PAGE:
THE cost of holding a special council meeting to discuss controversial waste reforms has been revealed.

Cheshire West and Chester Council will convene a special in person meeting of Full Council on Tuesday, July 27 to debate changes to the borough’s waste policy.

The policy had been due to be debated at last week’s informal, virtual council meeting, but following a request from eight Conservative councillors for it to be held in person, the agenda item was pulled and will now be debated separately on Tuesday.

That meeting will be held at Chester Racecourse and the council said it will cost £6,000 to make the necessary arrangements.

The venue was chosen in preference to a council-owned leisure centre, to avoid disruption to family leisure activities. Following a COVID 19 risk assessment, the usual council chamber in Winsford has been assessed as unsuitable.

The £6,000 figure was released into the public domain by the council after a motion put forward by leader Louise Gittins at last week’s meeting to publicize the cost.

A council spokesperson, said: “In the light of the current COVID 19 situation, which has seen accelerating infection rates, increasing admissions to local hospitals, and substantial numbers of people required to self isolate, the council will take active measures to mitigate the safety risks to councillors, staff and members of the public.”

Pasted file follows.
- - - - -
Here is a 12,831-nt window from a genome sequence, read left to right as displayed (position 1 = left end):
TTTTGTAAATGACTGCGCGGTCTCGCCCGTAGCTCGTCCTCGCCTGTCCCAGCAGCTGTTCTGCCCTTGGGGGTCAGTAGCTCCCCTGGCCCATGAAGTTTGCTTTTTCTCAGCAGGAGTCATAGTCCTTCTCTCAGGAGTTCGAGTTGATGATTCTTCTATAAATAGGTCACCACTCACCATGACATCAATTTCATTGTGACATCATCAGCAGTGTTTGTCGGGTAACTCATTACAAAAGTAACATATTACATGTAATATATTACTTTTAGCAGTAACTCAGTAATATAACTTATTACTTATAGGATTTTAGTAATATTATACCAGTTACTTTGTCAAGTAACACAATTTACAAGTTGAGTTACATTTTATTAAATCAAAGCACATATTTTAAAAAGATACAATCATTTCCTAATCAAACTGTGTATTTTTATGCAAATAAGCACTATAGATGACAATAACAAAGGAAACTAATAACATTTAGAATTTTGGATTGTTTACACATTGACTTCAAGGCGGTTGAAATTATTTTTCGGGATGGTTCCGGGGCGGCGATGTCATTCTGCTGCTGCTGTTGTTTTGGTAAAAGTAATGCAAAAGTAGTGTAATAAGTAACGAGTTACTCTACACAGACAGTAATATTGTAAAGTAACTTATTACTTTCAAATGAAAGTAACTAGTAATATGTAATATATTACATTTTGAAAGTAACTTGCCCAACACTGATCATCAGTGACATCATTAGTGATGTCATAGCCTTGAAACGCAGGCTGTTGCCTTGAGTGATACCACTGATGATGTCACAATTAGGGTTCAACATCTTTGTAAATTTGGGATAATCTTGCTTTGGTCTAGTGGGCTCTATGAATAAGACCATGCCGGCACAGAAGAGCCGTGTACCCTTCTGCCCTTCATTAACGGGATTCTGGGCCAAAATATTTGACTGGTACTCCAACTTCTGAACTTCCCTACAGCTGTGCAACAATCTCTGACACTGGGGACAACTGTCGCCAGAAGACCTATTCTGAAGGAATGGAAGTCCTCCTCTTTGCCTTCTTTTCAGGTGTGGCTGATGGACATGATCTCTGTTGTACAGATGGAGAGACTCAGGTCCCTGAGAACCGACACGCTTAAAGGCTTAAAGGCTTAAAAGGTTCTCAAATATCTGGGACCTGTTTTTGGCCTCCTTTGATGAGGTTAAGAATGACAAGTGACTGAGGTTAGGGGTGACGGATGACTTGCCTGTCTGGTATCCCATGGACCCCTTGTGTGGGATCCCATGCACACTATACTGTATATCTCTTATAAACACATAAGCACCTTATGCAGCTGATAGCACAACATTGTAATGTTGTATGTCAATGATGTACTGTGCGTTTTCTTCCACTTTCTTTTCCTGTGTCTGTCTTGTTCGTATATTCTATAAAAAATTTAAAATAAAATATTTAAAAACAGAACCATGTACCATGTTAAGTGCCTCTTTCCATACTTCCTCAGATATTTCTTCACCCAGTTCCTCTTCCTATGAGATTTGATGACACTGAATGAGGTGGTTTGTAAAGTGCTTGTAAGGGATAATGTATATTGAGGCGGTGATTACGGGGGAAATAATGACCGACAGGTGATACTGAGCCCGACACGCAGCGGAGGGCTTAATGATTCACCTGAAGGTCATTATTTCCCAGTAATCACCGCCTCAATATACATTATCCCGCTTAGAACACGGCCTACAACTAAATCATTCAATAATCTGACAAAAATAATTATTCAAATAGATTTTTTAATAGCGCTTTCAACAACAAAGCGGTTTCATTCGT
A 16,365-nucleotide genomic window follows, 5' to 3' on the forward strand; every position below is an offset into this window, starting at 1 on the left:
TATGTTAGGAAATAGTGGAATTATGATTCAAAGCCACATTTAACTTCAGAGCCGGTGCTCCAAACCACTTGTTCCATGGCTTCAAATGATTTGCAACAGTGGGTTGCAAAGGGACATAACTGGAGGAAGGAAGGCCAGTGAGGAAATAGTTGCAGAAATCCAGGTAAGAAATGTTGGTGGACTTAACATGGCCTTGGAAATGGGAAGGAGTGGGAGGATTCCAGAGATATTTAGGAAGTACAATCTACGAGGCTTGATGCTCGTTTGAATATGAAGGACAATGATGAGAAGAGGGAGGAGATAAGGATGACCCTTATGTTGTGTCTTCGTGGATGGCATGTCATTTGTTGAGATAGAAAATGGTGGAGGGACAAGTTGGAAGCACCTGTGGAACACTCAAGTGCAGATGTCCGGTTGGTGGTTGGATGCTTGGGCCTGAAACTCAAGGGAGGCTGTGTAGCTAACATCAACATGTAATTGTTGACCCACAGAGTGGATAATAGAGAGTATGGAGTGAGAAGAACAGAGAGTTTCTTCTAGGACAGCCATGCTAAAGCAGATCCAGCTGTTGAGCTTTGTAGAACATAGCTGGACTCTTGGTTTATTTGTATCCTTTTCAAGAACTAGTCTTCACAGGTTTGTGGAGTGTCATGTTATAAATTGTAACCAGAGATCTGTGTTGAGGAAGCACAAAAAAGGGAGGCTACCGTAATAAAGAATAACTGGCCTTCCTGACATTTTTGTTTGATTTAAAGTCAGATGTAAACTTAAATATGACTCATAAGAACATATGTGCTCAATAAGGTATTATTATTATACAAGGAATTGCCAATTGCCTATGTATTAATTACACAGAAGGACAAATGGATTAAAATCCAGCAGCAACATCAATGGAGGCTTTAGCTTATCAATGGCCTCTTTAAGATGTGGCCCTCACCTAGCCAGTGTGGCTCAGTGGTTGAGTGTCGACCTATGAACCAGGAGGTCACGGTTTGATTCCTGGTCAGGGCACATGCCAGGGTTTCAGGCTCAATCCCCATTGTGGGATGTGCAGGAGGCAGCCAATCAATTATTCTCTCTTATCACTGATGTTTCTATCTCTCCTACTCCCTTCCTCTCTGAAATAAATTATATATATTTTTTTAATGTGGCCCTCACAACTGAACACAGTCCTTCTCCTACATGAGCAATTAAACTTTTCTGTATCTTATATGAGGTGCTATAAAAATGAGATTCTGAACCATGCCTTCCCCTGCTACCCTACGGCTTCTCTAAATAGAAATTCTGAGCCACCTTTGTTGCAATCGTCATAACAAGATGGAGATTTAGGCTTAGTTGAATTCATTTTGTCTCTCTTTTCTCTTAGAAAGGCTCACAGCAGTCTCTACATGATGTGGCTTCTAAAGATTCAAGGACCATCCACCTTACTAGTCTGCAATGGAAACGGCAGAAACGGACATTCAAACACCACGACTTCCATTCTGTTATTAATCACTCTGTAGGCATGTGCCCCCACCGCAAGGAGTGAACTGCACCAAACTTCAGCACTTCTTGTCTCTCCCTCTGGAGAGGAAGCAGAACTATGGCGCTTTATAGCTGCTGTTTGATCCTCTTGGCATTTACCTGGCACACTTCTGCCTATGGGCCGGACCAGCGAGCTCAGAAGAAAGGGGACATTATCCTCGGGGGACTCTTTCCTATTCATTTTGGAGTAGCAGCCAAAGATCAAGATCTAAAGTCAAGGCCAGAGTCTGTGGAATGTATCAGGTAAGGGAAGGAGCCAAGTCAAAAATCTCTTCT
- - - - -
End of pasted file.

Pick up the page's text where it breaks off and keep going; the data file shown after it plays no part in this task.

The planned waste reforms include charging £40-per-year for garden waste collections, as well as replacing existing 55-litre boxes with larger capacity recycle bins on wheels.

But the method of deciding on the plans has proven almost as controversial as the proposals themselves.

Full council meetings have been conducted virtually for the last 16 months. Usually, decisions made at council are not legally binding unless the vote takes place in person, but as the Covid situation deteriorated last year the government introduced temporary legislation allowing for virtual decisions to be carried.

That legislation expired earlier this year which meant that any decision made virtually was again no longer legally binding. The council had wanted to get around that by allowing members to 'indicate' their views on the night, and then for the authority’s chief executive Andrew Lewis to use different powers to give it legal sign off following consultation with the council chairman, council leader, leader of the opposition and portfolio holder.

But a group of Conservative councillors have called for the in person meeting - which the council is constitutionally bound to agree to - saying that the issue is so controversial that it must be debated in person. The ruling Labour administration has also been accused of trying to avoid scrutiny. In response, Labour councillors have accused them of placing staff and members at unnecessary risk and pointed to the fact virtual meetings have previously worked well.

Tuesday’s meeting will begin at 6pm.